The history of the spacesuit is something that you don’t tend to think about. What you tend to see is the launch vehicle. Be that the giant Saturn V or the not as large Mercury-Atlas.
What isn’t thought about is the suit that helps get the squidgy human into space and onto the moon. The suit has changed over the last fifty years. From the simple pressure suit of the Mercury days to the ones that are worn when going outside of the International Space Station. Today’s smallest space vehicle.
Yes, you did read that correctly. The spacesuit that the Apollo astronauts wore on the moon was the worlds smallest spacecraft. The only difference between that and the Lunar Lander was that it had to bend! It contained everything that the lander contained, OK not all but you get the idea! It had to protect the human inside from the rigures of space. Be that the heat of the sun, being hit by debris flying about, keeping them in contact with each other and mission control back on Earth. All that and not forgetting keeping them alive with a breathable atmosphere and removing bodily waste.
Most of the spacesuits that have been used are not designed to be used in space but to protect the wearer if the vehicle lost pressure. In other words, got a leak! Apart from the ones worn in the early days of the Shuttle era. They were just coveralls with a helmet that had air pumped into.
I’m only going to be talking about American suits as that’s what I know the most about.
|Navy Mark IV high-altitude/vacuum suit used for Project Mercury (1961–1963). I did overhear a school being taken around the Astronaut museum just down the road from KSC where it was said that the reason it was silver was because That’s the colour that spacemen wear. I’m not sure how accurate that statement was but I can see why that, possible, myth started. Just look at the sci-fi films of the 50s|
|Gemini spacesuits (1965–1966), there were three main variants developed: G3C designed for intra-vehicle use; G4C specially designed for EVA and intra-vehicle use; and a special G5C suit worn by the Gemini 7 crew for 14 days inside the spacecraft.|
|Manned Orbital Laboratory MH-7 spacesuits for the cancelled MOL program. This suit was discovered in a locked cabinet in a museum. Almost a lost artifact of a program that a lot of people are not aware of. What could have been America’s first space station!|
|Apollo Block I A1C suit (1966–1967) was a derivative of the Gemini suit, worn by primary and backup crews in training for two early Apollo missions. The nylon pressure garment melted and burned through in the Apollo 1 cabin fire. This suit became obsolete when manned Block I Apollo flights were discontinued after the fire.|
|Apollo/Skylab A7L EVA and Moon suits. The Block II Apollo suit was the primary pressure suit worn for eleven Apollo flights, three Skylab flights, and the US astronauts on the Apollo–Soyuz Test Project between 1968 and 1975. The pressure garment’s nylon outer layer was replaced with fireproof Beta cloth after the Apollo 1 fire. This suit was the first to employ a liquid-cooled inner garment and outer micrometeroid garment.|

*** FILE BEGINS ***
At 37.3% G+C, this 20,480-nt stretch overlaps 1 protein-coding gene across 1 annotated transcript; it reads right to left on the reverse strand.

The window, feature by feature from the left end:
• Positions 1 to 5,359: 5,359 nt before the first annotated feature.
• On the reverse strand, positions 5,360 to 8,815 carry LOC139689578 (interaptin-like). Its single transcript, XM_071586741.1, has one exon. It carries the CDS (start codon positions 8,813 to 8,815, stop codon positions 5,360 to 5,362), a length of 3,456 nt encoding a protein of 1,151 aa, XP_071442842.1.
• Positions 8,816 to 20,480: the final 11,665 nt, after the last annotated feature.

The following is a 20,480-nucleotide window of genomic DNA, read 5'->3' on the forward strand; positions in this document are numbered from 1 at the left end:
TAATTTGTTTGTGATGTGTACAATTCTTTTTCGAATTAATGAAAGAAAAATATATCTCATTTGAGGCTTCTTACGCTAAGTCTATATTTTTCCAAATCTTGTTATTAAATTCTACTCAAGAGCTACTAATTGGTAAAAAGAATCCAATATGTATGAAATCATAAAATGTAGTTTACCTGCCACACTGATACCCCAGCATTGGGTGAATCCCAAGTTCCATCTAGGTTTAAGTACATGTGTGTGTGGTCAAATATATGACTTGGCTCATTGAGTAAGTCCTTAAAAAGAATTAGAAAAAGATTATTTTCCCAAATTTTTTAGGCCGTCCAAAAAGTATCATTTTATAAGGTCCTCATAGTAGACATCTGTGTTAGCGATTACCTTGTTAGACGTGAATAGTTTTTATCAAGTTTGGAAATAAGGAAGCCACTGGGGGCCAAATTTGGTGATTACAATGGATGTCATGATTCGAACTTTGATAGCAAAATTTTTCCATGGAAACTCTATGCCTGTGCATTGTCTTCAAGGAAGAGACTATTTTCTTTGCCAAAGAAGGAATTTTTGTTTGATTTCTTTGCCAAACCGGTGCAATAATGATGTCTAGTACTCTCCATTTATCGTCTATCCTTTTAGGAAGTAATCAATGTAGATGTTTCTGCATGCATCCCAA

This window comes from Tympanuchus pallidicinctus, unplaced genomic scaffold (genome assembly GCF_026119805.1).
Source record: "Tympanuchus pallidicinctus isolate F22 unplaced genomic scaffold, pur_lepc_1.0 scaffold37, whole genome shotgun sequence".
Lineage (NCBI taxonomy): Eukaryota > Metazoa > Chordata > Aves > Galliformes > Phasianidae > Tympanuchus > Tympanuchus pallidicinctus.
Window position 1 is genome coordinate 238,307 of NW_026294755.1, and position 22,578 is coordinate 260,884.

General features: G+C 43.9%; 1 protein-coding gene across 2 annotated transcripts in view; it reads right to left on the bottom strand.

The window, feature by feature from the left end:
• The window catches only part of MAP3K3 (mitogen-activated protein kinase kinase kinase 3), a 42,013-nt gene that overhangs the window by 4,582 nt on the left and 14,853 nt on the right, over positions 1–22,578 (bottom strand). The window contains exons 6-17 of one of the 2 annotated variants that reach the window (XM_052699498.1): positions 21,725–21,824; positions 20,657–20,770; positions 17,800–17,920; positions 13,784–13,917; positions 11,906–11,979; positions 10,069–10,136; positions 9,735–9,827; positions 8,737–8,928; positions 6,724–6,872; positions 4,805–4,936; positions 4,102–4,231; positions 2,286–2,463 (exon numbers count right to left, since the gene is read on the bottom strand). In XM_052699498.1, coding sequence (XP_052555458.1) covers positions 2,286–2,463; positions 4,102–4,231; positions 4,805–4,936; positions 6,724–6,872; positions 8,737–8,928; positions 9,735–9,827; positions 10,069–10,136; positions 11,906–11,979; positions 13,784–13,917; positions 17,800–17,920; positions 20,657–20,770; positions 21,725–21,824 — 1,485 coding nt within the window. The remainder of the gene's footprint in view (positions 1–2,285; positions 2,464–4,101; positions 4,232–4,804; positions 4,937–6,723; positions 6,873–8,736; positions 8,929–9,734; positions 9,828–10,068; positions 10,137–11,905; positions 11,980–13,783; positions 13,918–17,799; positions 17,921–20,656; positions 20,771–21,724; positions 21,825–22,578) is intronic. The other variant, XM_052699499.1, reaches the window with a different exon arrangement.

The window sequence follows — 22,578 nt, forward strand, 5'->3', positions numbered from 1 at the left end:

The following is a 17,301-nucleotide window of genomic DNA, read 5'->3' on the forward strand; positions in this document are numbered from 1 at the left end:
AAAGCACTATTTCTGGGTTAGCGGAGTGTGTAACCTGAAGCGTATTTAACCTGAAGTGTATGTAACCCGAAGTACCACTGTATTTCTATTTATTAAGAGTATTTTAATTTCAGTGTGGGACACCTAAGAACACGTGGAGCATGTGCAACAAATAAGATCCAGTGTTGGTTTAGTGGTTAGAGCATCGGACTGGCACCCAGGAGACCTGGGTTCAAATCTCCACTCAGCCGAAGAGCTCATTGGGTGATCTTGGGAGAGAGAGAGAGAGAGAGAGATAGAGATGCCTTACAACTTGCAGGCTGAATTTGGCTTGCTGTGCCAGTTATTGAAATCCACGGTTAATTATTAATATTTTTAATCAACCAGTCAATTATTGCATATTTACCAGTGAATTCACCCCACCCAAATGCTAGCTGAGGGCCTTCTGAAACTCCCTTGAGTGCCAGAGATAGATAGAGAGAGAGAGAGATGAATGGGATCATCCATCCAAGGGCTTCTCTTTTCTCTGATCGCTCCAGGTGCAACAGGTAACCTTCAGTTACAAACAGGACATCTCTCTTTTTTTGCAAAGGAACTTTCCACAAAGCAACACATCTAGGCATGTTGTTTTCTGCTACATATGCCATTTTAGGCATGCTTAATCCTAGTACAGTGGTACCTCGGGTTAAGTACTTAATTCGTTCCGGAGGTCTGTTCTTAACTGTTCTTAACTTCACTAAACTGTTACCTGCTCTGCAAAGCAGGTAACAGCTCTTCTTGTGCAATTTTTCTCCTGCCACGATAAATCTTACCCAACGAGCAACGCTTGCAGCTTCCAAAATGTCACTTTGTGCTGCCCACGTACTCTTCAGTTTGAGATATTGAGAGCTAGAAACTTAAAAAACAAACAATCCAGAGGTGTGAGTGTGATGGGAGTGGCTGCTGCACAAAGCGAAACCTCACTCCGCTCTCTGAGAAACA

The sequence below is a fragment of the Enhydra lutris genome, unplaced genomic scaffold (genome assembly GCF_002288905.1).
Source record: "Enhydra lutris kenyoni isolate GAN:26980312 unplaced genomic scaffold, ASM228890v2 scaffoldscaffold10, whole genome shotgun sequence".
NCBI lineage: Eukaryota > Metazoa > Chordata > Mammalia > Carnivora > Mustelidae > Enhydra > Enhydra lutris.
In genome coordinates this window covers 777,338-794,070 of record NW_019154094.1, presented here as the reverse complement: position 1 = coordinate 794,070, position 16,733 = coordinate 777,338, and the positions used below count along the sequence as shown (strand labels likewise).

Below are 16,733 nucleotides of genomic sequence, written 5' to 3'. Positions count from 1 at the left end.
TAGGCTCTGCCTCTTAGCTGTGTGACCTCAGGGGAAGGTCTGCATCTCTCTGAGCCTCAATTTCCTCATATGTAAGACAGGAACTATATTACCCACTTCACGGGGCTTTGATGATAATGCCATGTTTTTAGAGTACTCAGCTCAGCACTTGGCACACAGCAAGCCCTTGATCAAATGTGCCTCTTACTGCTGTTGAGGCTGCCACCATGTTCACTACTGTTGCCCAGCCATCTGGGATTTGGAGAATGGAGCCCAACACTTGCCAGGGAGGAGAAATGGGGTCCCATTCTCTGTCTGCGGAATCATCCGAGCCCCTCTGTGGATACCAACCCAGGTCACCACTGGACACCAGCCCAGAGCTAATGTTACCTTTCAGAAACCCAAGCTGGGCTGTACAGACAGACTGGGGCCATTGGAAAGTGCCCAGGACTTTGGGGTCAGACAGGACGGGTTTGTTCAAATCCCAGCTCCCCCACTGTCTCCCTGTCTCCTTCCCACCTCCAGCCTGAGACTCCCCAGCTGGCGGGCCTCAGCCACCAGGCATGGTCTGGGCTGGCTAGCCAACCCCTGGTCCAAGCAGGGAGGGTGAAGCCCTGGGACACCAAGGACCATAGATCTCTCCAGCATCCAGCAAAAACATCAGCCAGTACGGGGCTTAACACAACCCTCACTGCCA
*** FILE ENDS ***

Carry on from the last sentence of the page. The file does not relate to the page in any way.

|Shuttle Ejection Escape Suit [SEES] used from STS-1 (1981) to STS-4 (1982) by a two-man crew used in conjunction with the then-installed ejection seats. It was a modified suit that SR-71 pilots were wearing at the time. Suitable for high-altitude ejection, if required. The suit, and fitted ejection suits were removed when the Shuttle was certified in 1983 after the STS-4 flight.|
|From STS-5 (1982) to STS-25 (1986) no pressure suits were worn during launch and reentry. The crew would wear only a blue-flight suit with an oxygen helmet. At this time, no escape system was in place.|
|Launch Entry Suit first used on STS-26 (1988), the first flight after the Challenger disaster. This wasn’t a full pressure suit like earlier suits. Also, it was the first suit to have its own parachute attached. The SEES suit didn’t have its own parachute as that used the ejection seat’s one. With this suit, came emergency procedures so the crew could escape. It was used from 1988 to 1998. This was the first American suit to be orange. The best colour to use for search and rescue, if the worst happened and the crew had to escape.|
|Advanced Crew Escape Suit used on the Space Shuttle starting in 1994. The Advanced Crew Escape Suit or ACES suit, is a full-pressure suit worn by all Space Shuttle crews for the ascent and entry portions of flight. The suit is a direct descendant of the United States Air Force high-altitude pressure suits worn by SR-71 Blackbird and U-2 spy plane pilots, North American X-15 and Gemini pilot-astronauts, and the Launch Entry Suits worn by NASA astronauts starting on the STS-26 flight until the end of Shuttle flights.|
|Extravehicular Mobility Unit (EMU) used on both the Space Shuttle and International Space Station (ISS). The EMU is an independent anthropomorphic system that provides environmental protection, mobility, life support, and communications for a Space Shuttle or ISS crew member to perform an EVA in earth orbit. Used from 1982 to present.|
Some of the information above has been taken from Wikipedia. It just saved me time thinking about what to say and finding the images on one of NASA’s websites.